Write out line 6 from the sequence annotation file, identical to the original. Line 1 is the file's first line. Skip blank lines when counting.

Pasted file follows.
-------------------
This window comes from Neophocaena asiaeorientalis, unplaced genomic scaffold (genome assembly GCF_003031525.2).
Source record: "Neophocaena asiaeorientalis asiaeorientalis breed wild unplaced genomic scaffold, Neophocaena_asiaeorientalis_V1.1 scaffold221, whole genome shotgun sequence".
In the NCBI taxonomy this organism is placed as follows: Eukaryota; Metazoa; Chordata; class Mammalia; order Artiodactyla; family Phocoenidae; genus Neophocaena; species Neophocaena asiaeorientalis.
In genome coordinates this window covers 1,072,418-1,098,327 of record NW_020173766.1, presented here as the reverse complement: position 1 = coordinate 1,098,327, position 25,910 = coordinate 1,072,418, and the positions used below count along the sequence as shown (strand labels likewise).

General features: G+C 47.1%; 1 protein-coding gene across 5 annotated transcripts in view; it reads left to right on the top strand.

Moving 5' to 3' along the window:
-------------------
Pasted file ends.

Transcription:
Moving 5' to 3' along the window: